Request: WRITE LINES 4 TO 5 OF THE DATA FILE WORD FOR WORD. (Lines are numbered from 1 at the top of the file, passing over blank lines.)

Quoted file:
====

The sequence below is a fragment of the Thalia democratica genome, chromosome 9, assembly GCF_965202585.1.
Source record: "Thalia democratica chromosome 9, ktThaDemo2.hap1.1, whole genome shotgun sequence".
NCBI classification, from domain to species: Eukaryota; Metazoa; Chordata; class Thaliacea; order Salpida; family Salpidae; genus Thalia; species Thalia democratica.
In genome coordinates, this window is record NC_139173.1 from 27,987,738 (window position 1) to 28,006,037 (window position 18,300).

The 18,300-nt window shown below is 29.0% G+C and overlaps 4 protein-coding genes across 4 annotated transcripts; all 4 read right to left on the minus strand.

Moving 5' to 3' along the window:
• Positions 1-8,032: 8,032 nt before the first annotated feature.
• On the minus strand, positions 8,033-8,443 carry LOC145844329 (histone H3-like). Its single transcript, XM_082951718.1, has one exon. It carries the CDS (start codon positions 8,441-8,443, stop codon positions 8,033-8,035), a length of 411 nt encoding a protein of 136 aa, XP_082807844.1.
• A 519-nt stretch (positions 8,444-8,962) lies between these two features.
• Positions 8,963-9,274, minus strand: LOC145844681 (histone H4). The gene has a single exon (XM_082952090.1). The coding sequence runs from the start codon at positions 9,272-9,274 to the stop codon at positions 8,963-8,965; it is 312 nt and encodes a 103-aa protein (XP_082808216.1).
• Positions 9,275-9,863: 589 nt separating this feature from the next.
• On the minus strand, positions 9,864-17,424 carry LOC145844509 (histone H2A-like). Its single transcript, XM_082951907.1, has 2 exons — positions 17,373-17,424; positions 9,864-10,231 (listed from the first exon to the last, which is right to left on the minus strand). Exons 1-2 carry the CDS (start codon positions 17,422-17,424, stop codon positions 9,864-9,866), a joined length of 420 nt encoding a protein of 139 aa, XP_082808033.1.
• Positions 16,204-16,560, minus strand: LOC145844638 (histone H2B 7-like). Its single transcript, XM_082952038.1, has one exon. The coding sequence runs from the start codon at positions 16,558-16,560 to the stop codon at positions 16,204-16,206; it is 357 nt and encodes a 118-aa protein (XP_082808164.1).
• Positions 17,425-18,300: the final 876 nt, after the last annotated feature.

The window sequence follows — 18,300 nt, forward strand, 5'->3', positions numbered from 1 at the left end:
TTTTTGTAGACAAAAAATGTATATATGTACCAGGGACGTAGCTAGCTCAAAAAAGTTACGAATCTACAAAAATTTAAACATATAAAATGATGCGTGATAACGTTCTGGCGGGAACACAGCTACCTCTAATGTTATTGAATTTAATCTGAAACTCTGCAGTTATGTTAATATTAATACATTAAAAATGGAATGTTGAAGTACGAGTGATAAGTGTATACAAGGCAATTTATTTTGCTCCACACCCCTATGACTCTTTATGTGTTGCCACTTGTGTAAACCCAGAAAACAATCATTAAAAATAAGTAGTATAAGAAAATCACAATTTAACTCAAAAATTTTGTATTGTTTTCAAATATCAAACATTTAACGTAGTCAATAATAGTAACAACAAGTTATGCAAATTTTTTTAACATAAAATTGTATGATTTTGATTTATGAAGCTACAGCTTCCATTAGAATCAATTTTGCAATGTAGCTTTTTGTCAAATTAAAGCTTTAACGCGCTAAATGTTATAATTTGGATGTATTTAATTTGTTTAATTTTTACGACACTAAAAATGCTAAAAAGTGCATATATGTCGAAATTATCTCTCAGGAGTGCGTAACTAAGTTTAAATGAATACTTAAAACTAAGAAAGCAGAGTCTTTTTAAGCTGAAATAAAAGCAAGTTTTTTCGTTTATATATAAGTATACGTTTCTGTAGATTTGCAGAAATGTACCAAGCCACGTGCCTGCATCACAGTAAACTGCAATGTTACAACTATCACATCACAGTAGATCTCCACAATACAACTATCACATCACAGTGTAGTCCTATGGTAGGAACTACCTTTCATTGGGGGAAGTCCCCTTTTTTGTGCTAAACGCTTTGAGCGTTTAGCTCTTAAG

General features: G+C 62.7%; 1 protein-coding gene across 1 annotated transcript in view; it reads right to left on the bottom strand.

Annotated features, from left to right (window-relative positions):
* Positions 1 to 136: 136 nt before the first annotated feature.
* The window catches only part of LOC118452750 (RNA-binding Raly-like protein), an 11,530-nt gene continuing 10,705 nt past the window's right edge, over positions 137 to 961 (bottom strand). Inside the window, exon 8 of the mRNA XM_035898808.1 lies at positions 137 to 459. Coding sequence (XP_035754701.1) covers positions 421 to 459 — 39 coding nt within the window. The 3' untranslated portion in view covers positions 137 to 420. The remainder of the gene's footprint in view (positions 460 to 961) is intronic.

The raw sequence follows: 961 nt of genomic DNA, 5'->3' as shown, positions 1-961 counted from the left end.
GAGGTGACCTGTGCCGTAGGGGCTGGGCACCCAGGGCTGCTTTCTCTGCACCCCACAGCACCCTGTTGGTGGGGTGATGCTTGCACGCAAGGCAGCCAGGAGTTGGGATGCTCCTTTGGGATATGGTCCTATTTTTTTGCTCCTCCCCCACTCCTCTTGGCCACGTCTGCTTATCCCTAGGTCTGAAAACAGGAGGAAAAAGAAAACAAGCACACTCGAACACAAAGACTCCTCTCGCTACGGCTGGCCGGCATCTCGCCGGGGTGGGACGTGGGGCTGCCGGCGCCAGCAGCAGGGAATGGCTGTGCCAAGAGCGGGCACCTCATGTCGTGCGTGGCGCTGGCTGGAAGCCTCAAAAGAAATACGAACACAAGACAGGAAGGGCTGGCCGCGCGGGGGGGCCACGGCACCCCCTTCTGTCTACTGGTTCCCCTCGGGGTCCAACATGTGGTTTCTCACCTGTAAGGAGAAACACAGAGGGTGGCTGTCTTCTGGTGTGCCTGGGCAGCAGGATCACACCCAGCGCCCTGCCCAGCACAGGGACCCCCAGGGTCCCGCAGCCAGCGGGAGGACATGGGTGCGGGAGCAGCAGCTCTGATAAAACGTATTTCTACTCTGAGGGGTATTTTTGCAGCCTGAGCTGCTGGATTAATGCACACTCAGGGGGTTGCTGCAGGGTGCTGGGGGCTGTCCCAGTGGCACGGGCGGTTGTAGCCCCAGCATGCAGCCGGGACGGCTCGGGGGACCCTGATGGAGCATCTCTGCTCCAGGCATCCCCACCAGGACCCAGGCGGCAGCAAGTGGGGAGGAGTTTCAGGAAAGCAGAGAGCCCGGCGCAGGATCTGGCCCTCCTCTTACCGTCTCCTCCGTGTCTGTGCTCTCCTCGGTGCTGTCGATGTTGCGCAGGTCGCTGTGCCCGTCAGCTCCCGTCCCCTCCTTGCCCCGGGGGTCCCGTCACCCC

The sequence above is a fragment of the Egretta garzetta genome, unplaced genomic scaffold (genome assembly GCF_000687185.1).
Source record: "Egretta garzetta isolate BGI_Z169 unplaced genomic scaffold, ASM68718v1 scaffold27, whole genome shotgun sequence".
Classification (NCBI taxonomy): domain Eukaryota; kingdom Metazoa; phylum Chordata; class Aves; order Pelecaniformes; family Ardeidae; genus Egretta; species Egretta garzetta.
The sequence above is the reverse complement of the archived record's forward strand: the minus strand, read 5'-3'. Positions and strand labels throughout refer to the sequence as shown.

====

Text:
In genome coordinates, this window is record NC_139173.1 from 27,987,738 (window position 1) to 28,006,037 (window position 18,300).

The 18,300-nt window shown below is 29.0% G+C and overlaps 4 protein-coding genes across 4 annotated transcripts; all 4 read right to left on the minus strand.